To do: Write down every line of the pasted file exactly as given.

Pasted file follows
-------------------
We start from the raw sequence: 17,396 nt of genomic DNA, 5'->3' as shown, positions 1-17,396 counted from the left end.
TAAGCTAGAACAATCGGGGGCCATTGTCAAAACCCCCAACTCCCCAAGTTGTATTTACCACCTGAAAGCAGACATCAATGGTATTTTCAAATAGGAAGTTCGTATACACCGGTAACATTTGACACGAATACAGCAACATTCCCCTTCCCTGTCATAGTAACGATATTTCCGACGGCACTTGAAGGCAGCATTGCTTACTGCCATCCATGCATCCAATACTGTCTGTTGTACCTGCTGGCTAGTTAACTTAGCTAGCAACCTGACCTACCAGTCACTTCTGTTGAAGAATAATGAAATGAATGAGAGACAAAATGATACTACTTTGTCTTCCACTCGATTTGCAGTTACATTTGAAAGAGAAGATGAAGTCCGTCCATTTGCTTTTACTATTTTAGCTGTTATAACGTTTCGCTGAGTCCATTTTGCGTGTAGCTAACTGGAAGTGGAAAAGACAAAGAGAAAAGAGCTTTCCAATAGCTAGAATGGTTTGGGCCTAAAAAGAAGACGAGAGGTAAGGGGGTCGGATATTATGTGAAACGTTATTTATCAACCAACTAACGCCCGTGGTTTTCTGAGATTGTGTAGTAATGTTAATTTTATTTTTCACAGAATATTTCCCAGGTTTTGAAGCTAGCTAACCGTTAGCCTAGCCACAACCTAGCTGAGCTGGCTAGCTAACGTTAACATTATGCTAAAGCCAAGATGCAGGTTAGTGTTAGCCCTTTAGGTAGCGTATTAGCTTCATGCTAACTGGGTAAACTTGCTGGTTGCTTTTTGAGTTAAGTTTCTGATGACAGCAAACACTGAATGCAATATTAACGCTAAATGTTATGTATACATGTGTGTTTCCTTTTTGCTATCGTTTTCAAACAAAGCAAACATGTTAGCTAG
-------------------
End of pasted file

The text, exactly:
We start from the raw sequence: 17,396 nt of genomic DNA, 5'->3' as shown, positions 1-17,396 counted from the left end.
TAAGCTAGAACAATCGGGGGCCATTGTCAAAACCCCCAACTCCCCAAGTTGTATTTACCACCTGAAAGCAGACATCAATGGTATTTTCAAATAGGAAGTTCGTATACACCGGTAACATTTGACACGAATACAGCAACATTCCCCTTCCCTGTCATAGTAACGATATTTCCGACGGCACTTGAAGGCAGCATTGCTTACTGCCATCCATGCATCCAATACTGTCTGTTGTACCTGCTGGCTAGTTAACTTAGCTAGCAACCTGACCTACCAGTCACTTCTGTTGAAGAATAATGAAATGAATGAGAGACAAAATGATACTACTTTGTCTTCCACTCGATTTGCAGTTACATTTGAAAGAGAAGATGAAGTCCGTCCATTTGCTTTTACTATTTTAGCTGTTATAACGTTTCGCTGAGTCCATTTTGCGTGTAGCTAACTGGAAGTGGAAAAGACAAAGAGAAAAGAGCTTTCCAATAGCTAGAATGGTTTGGGCCTAAAAAGAAGACGAGAGGTAAGGGGGTCGGATATTATGTGAAACGTTATTTATCAACCAACTAACGCCCGTGGTTTTCTGAGATTGTGTAGTAATGTTAATTTTATTTTTCACAGAATATTTCCCAGGTTTTGAAGCTAGCTAACCGTTAGCCTAGCCACAACCTAGCTGAGCTGGCTAGCTAACGTTAACATTATGCTAAAGCCAAGATGCAGGTTAGTGTTAGCCCTTTAGGTAGCGTATTAGCTTCATGCTAACTGGGTAAACTTGCTGGTTGCTTTTTGAGTTAAGTTTCTGATGACAGCAAACACTGAATGCAATATTAACGCTAAATGTTATGTATACATGTGTGTTTCCTTTTTGCTATCGTTTTCAAACAAAGCAAACATGTTAGCTAG